Backchat: Asymmetry and Saudade

Splice publishes new content on Mondays and Wednesdays, but throughout the week we bulk it out with bonus material on Facebook and Twitter. On Fridays, “Backchat” looks at the week that was and gathers up all the bonus material in one place.

Lisa Halliday, Asymmetry

Lisa Halliday, Asymmetry.
Granta Books. £14.99.
Buy direct from the publisher.

This week on Splice, we focused on two new books of transit, diaspora, dislocation. First up was Lisa Halliday’s Asymmetry, reviewed by Thea Hawlin on Monday, and we followed it with Suneeta Peres da Costa’s Saudade, reviewed by Anna MacDonald on Wednesday. We also offered some excerpts from these books, piecing together no less than four excerpts from Asymmetry published elsewhere and then spotlighting a new excerpt from Saudade courtesy of Giramondo Books.

You can round out your reading of Asymmetry by listening to an insightful interview with Lisa Halliday on the New York Times Book Review podcast, or by taking a look at her profile as one of the Guardian‘s “Faces of Fiction” for 2018. If you’re a subscriber to the Paris Review, Halliday has a story, ‘Stump Louie’, available on the website.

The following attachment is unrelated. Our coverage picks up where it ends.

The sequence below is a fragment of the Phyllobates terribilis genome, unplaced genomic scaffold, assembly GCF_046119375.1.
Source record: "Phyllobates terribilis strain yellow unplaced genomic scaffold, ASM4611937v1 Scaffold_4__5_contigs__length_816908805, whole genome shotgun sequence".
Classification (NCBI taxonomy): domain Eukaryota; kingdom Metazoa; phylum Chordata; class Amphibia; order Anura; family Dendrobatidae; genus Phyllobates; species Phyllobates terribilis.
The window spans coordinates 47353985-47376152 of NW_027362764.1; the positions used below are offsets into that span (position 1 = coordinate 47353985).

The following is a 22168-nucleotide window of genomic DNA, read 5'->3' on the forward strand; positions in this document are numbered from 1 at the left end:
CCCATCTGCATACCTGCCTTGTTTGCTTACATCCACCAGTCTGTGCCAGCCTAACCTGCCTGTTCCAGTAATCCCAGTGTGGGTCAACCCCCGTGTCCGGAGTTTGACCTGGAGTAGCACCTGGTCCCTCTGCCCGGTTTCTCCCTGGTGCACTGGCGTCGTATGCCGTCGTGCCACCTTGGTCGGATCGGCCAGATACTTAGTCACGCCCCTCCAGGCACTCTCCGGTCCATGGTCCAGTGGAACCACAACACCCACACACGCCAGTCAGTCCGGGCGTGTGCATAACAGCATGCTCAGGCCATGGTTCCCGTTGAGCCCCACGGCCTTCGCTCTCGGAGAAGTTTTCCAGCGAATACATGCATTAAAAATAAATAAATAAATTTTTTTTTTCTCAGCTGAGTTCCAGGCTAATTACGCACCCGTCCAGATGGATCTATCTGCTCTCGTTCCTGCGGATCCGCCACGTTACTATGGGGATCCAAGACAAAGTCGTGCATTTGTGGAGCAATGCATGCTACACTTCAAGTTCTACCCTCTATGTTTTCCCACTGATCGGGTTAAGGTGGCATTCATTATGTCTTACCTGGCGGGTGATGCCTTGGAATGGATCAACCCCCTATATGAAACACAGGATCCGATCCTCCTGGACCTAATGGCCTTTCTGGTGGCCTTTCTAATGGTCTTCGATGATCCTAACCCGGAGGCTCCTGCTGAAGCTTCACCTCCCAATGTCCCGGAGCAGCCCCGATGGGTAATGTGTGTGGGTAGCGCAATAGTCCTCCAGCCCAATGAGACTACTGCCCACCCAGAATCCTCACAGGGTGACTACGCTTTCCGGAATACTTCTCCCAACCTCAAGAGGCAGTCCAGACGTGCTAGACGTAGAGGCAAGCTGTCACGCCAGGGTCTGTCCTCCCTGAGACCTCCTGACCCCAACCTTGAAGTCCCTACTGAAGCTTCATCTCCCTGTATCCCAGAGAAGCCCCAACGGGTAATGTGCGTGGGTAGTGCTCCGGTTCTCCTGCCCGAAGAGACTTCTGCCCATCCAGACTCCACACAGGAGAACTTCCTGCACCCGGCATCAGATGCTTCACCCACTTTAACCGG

Suneeta Peres da Costa, Saudade

Suneeta Peres da Costa, Saudade.
Giramondo Publishing. $19.95.
Buy direct from the publisher.

Suneeta Peres da Costa has a wealth of material online. A good place to start is her participation in a discussion on ABC Radio National from 2016; the topic, broadly, was writing about place, and, more specifically, writing about Sydney. It followed the publication of Peres da Costa’s beautiful essay on Sydney which appeared in the Sydney Review of Books.

The SRB has also previously featured a piece by Peres da Costa on her reassessment of Jean Rhys’ Wide Sargasso Sea, and on YouTube you can find footage of Peres da Costa in another discussion on writing about place — about Goa, and about the Goan diaspora. If you’d like a taste of her prose beyond the excerpt from Saudade, she published a couple of prose poems in Mascara in 2012, and a couple of others in the Goan literary journal Joao-Roque earlier this year. And lastly — in a particularly unsettling piece of work — Peres da Costa wrote an article for JJ Books in response to drawings by children locked up in the detention centre on Manus Island, Papua New Guinea.

A reminder: if you’re in Sydney this weekend, Giramondo will be launching Saudade at Gleebooks in Glebe (49 Glebe Point Road) at 3.30pm. If you’re interested in attending, you can RSVP at the Gleebooks website.

That’s all for this week! Next week we’ll be bringing you a two-part interview with Dana Diehl. Dana is the author of Our Dreams Might Align, forthcoming from Splice, and she’ll be talking about her work, her process, her inspirations. Follow Splice on Facebook and Twitter to keep up with everything as it unfolds…